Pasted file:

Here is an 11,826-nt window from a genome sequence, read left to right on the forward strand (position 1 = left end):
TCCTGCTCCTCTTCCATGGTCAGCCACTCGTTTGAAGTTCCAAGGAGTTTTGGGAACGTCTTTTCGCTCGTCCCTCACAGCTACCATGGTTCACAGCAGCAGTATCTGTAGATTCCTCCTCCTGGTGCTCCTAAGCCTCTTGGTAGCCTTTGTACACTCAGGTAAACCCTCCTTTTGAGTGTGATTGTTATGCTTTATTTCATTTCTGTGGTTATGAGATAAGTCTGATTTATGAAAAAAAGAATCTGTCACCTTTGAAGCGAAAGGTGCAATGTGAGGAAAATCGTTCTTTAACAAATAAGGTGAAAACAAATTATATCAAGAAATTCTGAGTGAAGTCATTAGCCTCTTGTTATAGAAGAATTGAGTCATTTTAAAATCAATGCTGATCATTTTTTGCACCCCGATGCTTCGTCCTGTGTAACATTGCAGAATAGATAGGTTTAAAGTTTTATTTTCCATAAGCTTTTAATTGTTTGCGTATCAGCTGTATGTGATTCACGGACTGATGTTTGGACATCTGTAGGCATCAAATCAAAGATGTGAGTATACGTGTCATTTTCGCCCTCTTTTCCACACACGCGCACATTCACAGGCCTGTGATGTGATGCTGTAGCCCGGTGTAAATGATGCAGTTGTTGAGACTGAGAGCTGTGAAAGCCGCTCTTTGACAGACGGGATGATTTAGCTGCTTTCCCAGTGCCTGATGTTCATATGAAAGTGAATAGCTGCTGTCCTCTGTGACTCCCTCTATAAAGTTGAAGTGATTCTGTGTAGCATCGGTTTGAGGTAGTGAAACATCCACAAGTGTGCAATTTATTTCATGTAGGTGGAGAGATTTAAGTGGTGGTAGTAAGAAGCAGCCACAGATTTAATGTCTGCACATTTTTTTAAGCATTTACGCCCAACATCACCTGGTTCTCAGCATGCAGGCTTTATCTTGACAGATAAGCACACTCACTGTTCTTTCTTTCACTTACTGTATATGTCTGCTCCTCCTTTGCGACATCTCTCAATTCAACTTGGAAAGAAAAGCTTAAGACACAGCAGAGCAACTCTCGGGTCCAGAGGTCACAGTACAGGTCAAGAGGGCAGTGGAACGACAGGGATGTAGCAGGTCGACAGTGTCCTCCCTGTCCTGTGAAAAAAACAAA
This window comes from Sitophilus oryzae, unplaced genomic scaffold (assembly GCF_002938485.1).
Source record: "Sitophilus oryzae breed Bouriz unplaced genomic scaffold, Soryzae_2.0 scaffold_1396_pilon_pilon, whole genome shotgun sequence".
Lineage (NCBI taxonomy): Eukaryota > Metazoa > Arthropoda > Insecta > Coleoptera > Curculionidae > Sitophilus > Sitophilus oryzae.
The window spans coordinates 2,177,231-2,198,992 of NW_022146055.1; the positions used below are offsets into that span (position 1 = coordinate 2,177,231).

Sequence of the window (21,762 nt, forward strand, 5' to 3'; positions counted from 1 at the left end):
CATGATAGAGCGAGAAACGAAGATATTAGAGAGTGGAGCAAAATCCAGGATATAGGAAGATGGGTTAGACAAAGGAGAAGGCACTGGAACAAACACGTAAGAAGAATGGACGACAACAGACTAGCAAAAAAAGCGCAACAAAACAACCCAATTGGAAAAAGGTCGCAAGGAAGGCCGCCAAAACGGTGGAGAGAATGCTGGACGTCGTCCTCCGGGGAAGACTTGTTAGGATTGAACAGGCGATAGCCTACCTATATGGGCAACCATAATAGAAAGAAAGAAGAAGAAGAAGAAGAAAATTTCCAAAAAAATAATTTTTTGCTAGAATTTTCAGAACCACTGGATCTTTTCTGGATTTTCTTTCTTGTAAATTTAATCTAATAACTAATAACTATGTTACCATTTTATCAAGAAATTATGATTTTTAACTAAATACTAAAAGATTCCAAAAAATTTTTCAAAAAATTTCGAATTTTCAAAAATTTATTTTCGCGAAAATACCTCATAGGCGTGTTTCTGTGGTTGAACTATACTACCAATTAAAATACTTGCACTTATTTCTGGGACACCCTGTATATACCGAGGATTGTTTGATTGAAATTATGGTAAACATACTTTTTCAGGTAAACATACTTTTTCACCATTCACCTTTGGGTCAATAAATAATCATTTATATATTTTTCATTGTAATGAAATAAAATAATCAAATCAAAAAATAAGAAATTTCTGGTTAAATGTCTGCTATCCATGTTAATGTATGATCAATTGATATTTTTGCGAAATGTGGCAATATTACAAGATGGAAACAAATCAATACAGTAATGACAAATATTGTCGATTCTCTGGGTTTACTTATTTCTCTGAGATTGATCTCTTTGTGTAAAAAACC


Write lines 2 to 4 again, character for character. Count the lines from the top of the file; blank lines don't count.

TCCTGCTCCTCTTCCATGGTCAGCCACTCGTTTGAAGTTCCAAGGAGTTTTGGGAACGTCTTTTCGCTCGTCCCTCACAGCTACCATGGTTCACAGCAGCAGTATCTGTAGATTCCTCCTCCTGGTGCTCCTAAGCCTCTTGGTAGCCTTTGTACACTCAGGTAAACCCTCCTTTTGAGTGTGATTGTTATGCTTTATTTCATTTCTGTGGTTATGAGATAAGTCTGATTTATGAAAAAAAGAATCTGTCACCTTTGAAGCGAAAGGTGCAATGTGAGGAAAATCGTTCTTTAACAAATAAGGTGAAAACAAATTATATCAAGAAATTCTGAGTGAAGTCATTAGCCTCTTGTTATAGAAGAATTGAGTCATTTTAAAATCAATGCTGATCATTTTTTGCACCCCGATGCTTCGTCCTGTGTAACATTGCAGAATAGATAGGTTTAAAGTTTTATTTTCCATAAGCTTTTAATTGTTTGCGTATCAGCTGTATGTGATTCACGGACTGATGTTTGGACATCTGTAGGCATCAAATCAAAGATGTGAGTATACGTGTCATTTTCGCCCTCTTTTCCACACACGCGCACATTCACAGGCCTGTGATGTGATGCTGTAGCCCGGTGTAAATGATGCAGTTGTTGAGACTGAGAGCTGTGAAAGCCGCTCTTTGACAGACGGGATGATTTAGCTGCTTTCCCAGTGCCTGATGTTCATATGAAAGTGAATAGCTGCTGTCCTCTGTGACTCCCTCTATAAAGTTGAAGTGATTCTGTGTAGCATCGGTTTGAGGTAGTGAAACATCCACAAGTGTGCAATTTATTTCATGTAGGTGGAGAGATTTAAGTGGTGGTAGTAAGAAGCAGCCACAGATTTAATGTCTGCACATTTTTTTAAGCATTTACGCCCAACATCACCTGGTTCTCAGCATGCAGGCTTTATCTTGACAGATAAGCACACTCACTGTTCTTTCTTTCACTTACTGTATATGTCTGCTCCTCCTTTGCGACATCTCTCAATTCAACTTGGAAAGAAAAGCTTAAGACACAGCAGAGCAACTCTCGGGTCCAGAGGTCACAGTACAGGTCAAGAGGGCAGTGGAACGACAGGGATGTAGCAGGTCGACAGTGTCCTCCCTGTCCTGTGAAAAAAACAAA
This window comes from Sitophilus oryzae, unplaced genomic scaffold (assembly GCF_002938485.1).
Source record: "Sitophilus oryzae breed Bouriz unplaced genomic scaffold, Soryzae_2.0 scaffold_1396_pilon_pilon, whole genome shotgun sequence".